The researchers used prescription data and the health records of more than 88,000 people in Denmark who did not have a history of stroke. During the study period, 989 people (with an average age of 76) had a first bleeding stroke in the lobe area of the brain, and 1,175 (with an average age of 75) had one in the other parts of the brain.
The researchers distinguished between lobar vs. nonlobar strokes so they could look for differences in strokes in different parts of the brain; nonlobar strokes are often caused by high blood pressure.
The research was partially funded by the Novo Nordisk Foundation. The pharmaceutical company Novo Nordisk makes drugs for the treatment of stroke, but the foundation was not involved in the study design or interpretation of the data, the researchers say.
People in the study who used statins for any period of time had a 17% lower risk of a stroke in the lobe areas of the brain and a 16% lower risk of a stroke in the non-lobe areas of the brain. When they used a statin for more than five years, they had a 33% lower risk of a bleeding stroke in the lobe areas and a 38% lower risk in the non-lobe areas.
“It’s reassuring news for people taking statins that these medications seem to reduce the risk of bleeding stroke as well as the risk of stroke from blood clots,” said study co-author Dr. David Gaist, a professor of the University of Southern Denmark in Odense.
The study has some limitations, however. It lacked data on potentially important underlying conditions that could lead to a stroke and other information about behaviors that could raise a person’s risk, such as smoking or alcohol use. There would also need to be additional research to determine whether the results would be the same in non-European populations.
A large ongoing trial funded by the US National Institutes of Health is trying to determine whether people who have been on statins and are admitted to a hospital with a hemorrhagic stroke should keep using the drug or stop taking it.
Some research has suggested that people who have a history of stroke due to a blood clot, called an ischemic stroke, may have a higher risk of a hemorrhagic stroke if they take a statin.
“There were these small exploratory studies off of randomized trials that suggested the possibility there was an increased risk of hemorrhagic stroke if there had been a history of ischemic stroke. So that’s thrown us off a bit,” said Dr. Pooja Khatri, a professor and division chief of neurology and rehabilitation medicine at the University of Cincinnati College of Medicine. She works regularly with people who have had strokes and was not involved in the new research.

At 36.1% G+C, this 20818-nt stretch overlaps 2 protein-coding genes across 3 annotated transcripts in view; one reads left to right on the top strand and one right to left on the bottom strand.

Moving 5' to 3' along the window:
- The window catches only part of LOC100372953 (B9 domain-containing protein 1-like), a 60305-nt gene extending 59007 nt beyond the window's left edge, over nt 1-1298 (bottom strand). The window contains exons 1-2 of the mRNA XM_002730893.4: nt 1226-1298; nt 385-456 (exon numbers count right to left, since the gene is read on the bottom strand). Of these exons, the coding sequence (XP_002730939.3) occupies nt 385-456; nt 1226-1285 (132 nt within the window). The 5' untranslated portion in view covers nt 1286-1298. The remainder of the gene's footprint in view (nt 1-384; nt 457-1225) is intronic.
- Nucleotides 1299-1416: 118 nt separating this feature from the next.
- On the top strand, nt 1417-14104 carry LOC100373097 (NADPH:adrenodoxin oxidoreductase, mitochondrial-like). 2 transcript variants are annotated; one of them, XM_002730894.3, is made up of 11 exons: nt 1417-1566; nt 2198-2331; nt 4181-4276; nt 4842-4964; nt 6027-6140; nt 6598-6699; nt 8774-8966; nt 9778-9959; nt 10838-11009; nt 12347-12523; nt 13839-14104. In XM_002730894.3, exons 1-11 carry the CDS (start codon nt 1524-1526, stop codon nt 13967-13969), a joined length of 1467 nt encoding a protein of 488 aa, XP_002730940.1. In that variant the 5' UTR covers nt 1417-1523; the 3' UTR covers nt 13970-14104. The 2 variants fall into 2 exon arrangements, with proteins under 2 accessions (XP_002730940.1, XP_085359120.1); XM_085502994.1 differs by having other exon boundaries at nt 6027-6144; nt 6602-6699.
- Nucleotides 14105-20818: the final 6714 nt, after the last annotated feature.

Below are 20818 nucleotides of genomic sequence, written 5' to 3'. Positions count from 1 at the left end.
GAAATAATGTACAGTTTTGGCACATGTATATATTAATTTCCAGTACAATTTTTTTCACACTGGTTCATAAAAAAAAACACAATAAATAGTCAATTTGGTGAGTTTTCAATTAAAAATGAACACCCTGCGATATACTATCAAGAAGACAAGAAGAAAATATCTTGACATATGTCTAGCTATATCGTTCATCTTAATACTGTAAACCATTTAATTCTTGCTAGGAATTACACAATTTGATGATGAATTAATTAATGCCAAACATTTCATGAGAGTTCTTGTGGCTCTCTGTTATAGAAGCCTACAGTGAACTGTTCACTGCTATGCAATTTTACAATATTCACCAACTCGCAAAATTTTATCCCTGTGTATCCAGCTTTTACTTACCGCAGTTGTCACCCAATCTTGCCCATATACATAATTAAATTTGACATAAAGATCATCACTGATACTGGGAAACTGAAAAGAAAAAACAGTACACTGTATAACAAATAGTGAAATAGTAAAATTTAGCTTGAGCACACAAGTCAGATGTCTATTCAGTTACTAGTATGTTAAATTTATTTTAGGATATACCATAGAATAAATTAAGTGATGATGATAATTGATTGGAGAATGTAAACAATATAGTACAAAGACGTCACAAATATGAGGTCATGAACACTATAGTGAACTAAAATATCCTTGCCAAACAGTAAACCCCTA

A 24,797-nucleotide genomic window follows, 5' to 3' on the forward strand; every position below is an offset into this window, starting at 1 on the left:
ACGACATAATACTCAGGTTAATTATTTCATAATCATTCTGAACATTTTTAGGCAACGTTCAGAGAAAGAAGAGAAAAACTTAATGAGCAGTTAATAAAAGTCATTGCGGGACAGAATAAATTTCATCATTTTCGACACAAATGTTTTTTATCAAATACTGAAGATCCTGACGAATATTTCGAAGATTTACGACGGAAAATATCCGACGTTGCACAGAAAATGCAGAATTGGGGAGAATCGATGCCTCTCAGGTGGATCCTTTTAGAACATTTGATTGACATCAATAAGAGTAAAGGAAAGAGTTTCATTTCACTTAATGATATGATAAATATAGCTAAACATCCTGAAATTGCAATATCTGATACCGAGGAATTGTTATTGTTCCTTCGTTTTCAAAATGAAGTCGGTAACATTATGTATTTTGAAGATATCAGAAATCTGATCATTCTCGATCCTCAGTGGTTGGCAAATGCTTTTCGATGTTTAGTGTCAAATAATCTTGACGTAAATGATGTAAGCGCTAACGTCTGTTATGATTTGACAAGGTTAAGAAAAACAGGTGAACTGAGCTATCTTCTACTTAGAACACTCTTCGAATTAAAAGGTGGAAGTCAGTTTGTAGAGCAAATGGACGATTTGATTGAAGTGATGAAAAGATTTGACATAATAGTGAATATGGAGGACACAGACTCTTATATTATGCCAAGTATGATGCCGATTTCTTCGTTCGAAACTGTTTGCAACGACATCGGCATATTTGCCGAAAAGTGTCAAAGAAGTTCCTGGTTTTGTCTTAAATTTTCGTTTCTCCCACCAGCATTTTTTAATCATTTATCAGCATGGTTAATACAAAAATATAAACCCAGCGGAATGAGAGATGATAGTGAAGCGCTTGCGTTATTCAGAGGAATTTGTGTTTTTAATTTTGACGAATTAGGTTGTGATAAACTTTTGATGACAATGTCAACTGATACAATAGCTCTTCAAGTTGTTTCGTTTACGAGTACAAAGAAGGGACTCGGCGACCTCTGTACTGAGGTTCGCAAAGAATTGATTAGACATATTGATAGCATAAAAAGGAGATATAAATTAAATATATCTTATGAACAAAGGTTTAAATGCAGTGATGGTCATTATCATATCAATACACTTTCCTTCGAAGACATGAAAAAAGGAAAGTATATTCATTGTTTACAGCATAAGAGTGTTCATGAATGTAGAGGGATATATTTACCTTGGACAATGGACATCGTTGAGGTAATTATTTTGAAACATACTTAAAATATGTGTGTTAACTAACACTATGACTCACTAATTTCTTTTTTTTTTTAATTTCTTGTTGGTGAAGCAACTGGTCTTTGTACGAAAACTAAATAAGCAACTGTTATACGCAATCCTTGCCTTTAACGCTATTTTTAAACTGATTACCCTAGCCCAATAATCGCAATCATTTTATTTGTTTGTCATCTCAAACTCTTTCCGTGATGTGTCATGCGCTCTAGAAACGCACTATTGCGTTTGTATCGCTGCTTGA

She said this study shows what biologically makes sense: Taking statins and keeping fatty deposits from building up in the arteries makes hemorrhagic strokes less likely.
“Studies like this latest one sort of put the nail in the coffin because they’re larger and they’re so comprehensive and population-based. This study tells me that if a patient has never had a stroke and they have indications, a statin is definitely a good idea,” Khatri said. “It makes us think that we are right to be certain that overall, patients are better off on statins.”
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Taupō RSA loses its Bofors anti-aircraft artillery gun before being demolished in 2019.
Many former military service people are not aware of what they are entitled to, says a Taupō support manager for RSA.
Taupō RSA district support manager Tricia Hague wants former service personnel to know that support is available to them.
An upcoming support clinic aims to inform ex-service members about resources that may be able to assist them in their day-to-day lives.
Hague said veterans with any service are likely to be eligible for some kind of assistance, even if they have never connected with the RSA before.
“Whether involved in compulsory military training or active service, all veterans are important to the RSA’s Support Services team, even if they are not an RSA member.”
On Saturday, December 3, veterans and their families have been invited to drop in at any time between 10am and 4pm at the clinic at Rotary House, 12 Story Place. Appointments are not needed.
“Many ex-serving personnel do not know their rights and where to get help.”
She said these events, held by RSAs around the country, aimed to ensure people were getting the support that they deserve.
With the help of an assigned case manager, support can often be personalised to the individual or family’s requirements, said Taupō RSA committee member Phil Constable.
He said the event was informal and low pressure and is “just a chat”.
“Everything is partitioned off so it’s all in privacy. Nothing is repeated outside the RSA or to anyone else”.
Help could take many forms, from podiatry services to window washing.
“It might be big support, it might be small support, it might be anything in between.”